A Mercer County judge approved a $6 million settlement in a suit blaming a doctor and nurses for a newborn’s brain injuries allegedly due to asphyxia, Kiesewetter v. Martin.
On Aug. 23, 2006, Ann Marie Kiesewetter, pregnant with twins, went to University Medical Center at Princeton with low blood pressure, according to her lawyer, Carol Forte of Blume Goldfaden Berkowitz Donnelly Fried & Forte in Chatham.
Only one of the fetuses could be tracked by electronic monitoring. Dr. Robert Martin instructed Nurse Bronwyn Smith to keep trying to find the other one. She tried for several more hours to no avail, Forte says.
Around 6 p.m., about three hours after Martin first saw her, Kiesewetter was taken to an operating room for a Caesarean section and it was discovered that one fetus was getting insufficient oxygen and was close to death, according to Forte. The child, Henry, suffered brain injuries resulting in a form of cerebral palsy; has cognitive issues; and his ability to walk, speak and be toilet trained is impeded, she says.
Kiesewetter sued Martin and his practice, Princeton Medical Group, Smith, Princeton Healthcare System, and nurses Dzung Kim Vu and Julie Greenfield, claiming Henry’s fetal distress should have been discovered and the Caesarean performed sooner.
The defendants disputed the extent of Henry’s injuries, said he was injured when Kiesewetter got to the hospital and claimed an earlier delivery would not have helped, Forte says.
The parties settled in January. Coverys, Martin’s insurer, agreed to pay $350,000, and Princeton Insurance Co., for the other defendants, $5.65 million.
Superior Court Judge F. Patrick McManimon approved the settlement on Wednesday.
Martin was represented by Gregory Giordano of Lenox, Socey, Formidoni, Giordano, Cooley, Lang & Casey in Lawrenceville; Smith by James Ronan of Ronan, Tuzzio & Giannone in Little Falls; Princeton Healthcare System by Beth Hardy of Farkas & Donohue in Florham Park; Princeton Medical Group by Thomas Heavey of Grossman & Heavey in Brick; Vu by Manasquan solo Joseph DiCroce; and Greenfield by Timothy Crammer of Crammer & Bishop in Absecon. None returned a call.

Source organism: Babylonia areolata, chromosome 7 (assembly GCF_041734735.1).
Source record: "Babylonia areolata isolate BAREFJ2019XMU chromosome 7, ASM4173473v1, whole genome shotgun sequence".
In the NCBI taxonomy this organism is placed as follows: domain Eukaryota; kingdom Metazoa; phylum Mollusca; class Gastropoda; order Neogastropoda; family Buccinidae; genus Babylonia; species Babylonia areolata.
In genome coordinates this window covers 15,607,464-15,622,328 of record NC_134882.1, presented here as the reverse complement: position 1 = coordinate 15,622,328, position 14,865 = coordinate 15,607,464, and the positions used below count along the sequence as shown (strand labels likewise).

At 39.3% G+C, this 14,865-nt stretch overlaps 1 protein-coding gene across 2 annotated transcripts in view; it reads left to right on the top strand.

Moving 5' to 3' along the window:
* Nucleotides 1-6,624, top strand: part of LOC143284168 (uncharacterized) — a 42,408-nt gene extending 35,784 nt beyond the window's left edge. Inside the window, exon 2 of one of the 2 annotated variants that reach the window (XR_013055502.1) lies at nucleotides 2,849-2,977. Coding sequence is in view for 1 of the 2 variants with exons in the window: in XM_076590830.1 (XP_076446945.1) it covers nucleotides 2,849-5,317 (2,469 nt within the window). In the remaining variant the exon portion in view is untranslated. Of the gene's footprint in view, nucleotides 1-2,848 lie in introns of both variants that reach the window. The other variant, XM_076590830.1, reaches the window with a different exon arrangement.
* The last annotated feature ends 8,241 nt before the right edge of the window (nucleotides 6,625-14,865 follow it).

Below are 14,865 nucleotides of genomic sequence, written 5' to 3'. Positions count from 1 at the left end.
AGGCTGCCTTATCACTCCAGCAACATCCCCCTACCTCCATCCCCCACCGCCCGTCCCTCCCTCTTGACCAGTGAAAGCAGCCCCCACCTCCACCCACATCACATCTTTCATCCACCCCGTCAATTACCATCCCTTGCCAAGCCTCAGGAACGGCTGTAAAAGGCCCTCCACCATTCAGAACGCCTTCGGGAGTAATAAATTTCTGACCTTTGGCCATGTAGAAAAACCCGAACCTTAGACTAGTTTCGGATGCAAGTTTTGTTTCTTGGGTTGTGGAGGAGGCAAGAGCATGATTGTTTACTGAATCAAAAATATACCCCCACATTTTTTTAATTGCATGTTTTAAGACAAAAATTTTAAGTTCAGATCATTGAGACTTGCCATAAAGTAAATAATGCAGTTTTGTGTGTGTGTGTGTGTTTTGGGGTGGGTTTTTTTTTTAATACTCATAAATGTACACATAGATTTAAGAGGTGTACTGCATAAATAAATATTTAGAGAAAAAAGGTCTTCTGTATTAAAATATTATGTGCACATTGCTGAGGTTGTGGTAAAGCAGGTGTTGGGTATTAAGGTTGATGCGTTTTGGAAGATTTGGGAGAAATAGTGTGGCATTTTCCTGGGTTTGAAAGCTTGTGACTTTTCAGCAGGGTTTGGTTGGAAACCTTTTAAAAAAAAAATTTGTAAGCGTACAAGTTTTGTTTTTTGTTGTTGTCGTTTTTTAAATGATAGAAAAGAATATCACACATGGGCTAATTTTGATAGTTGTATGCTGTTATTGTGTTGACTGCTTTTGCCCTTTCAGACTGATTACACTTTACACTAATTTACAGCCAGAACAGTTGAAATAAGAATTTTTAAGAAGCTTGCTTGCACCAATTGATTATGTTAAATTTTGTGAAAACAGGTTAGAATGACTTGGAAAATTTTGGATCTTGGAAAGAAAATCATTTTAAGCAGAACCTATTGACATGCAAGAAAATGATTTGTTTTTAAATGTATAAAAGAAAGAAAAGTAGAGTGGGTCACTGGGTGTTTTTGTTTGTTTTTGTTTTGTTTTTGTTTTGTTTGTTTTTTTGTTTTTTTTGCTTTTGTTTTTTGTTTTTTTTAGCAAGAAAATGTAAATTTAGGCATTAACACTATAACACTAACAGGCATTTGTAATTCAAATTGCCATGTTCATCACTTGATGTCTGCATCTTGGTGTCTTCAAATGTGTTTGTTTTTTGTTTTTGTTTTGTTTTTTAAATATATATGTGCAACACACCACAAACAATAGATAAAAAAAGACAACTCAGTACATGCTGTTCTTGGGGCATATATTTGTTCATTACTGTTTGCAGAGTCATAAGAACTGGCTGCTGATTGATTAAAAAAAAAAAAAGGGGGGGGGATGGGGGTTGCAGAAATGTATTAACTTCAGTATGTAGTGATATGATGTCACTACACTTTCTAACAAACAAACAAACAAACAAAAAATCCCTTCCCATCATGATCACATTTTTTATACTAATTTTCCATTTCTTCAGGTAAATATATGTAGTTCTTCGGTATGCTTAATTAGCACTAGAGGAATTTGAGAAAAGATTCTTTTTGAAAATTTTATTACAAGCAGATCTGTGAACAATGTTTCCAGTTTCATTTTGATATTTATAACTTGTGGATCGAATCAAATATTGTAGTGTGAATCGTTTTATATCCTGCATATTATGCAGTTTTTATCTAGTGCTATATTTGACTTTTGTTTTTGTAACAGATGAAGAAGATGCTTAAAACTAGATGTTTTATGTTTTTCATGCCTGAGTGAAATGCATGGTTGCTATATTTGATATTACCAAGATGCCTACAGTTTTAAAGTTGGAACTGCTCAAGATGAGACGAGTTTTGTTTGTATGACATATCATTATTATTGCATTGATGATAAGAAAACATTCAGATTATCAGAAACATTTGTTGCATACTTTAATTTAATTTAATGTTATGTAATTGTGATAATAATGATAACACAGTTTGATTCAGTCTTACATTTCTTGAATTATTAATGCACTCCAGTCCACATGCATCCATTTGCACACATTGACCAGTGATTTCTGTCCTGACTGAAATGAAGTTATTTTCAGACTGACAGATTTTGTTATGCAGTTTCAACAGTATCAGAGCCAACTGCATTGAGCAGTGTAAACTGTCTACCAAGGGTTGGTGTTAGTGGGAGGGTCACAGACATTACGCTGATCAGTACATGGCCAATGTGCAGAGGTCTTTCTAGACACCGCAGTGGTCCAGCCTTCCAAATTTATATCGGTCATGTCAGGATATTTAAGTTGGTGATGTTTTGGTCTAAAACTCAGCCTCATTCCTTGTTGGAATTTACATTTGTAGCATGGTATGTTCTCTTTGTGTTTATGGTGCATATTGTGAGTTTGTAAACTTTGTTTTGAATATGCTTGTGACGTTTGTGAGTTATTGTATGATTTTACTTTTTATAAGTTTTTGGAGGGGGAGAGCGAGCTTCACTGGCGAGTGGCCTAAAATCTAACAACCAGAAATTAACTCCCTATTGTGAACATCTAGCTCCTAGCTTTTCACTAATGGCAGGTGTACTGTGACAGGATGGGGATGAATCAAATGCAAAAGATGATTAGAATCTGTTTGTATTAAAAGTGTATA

— David Gialanella
$3M for Bicyclist Hit by Police Car
Caicedo v. Caicedo: An Essex County jury awarded $3 million on April 26 to a bicyclist hit by a police car, though he will get only $2.4 million because he was found 20 percent liable.
Danny Caicedo, then 13, was riding on Broadway in Newark on June 29, 2010, next to two friends who were on the sidewalk, when he crossed the street and was struck by an unmarked Newark police car, says plaintiff lawyer Casey Woodruff, of Bramnick, Rodriguez, Mitterhoff, Grabas & Woodruff in Scotch Plains.
Caicedo’s friends said the car was going 45 mph and did not have its siren on. The car’s driver, Officer Fabian Caicedo, no relation, claimed he was going 30 mph with his siren on.
Woodruff says his client’s leg injuries required implantation of hardware, and his right leg was left an inch shorter than his left, causing a limp.